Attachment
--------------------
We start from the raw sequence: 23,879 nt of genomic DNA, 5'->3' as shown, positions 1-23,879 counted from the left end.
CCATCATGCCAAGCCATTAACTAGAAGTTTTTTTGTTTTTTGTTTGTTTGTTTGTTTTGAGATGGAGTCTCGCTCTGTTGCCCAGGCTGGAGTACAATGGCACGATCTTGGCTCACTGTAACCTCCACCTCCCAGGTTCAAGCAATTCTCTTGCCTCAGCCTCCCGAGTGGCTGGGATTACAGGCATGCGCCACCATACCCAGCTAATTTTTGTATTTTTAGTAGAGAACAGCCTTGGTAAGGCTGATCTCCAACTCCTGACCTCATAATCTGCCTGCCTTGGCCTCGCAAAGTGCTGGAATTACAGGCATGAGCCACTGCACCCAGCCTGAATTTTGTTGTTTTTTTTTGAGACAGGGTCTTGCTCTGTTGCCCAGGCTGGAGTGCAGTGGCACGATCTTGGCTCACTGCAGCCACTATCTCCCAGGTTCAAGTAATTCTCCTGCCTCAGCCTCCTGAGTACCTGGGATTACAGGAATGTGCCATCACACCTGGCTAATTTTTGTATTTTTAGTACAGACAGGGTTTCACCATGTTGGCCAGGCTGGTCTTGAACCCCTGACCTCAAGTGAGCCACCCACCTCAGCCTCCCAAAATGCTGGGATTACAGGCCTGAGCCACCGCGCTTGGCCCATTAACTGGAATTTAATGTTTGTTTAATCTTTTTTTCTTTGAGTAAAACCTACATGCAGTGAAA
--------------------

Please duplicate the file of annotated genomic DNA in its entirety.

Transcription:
We start from the raw sequence: 23,879 nt of genomic DNA, 5'->3' as shown, positions 1-23,879 counted from the left end.
CCATCATGCCAAGCCATTAACTAGAAGTTTTTTTGTTTTTTGTTTGTTTGTTTGTTTTGAGATGGAGTCTCGCTCTGTTGCCCAGGCTGGAGTACAATGGCACGATCTTGGCTCACTGTAACCTCCACCTCCCAGGTTCAAGCAATTCTCTTGCCTCAGCCTCCCGAGTGGCTGGGATTACAGGCATGCGCCACCATACCCAGCTAATTTTTGTATTTTTAGTAGAGAACAGCCTTGGTAAGGCTGATCTCCAACTCCTGACCTCATAATCTGCCTGCCTTGGCCTCGCAAAGTGCTGGAATTACAGGCATGAGCCACTGCACCCAGCCTGAATTTTGTTGTTTTTTTTTGAGACAGGGTCTTGCTCTGTTGCCCAGGCTGGAGTGCAGTGGCACGATCTTGGCTCACTGCAGCCACTATCTCCCAGGTTCAAGTAATTCTCCTGCCTCAGCCTCCTGAGTACCTGGGATTACAGGAATGTGCCATCACACCTGGCTAATTTTTGTATTTTTAGTACAGACAGGGTTTCACCATGTTGGCCAGGCTGGTCTTGAACCCCTGACCTCAAGTGAGCCACCCACCTCAGCCTCCCAAAATGCTGGGATTACAGGCCTGAGCCACCGCGCTTGGCCCATTAACTGGAATTTAATGTTTGTTTAATCTTTTTTTCTTTGAGTAAAACCTACATGCAGTGAAA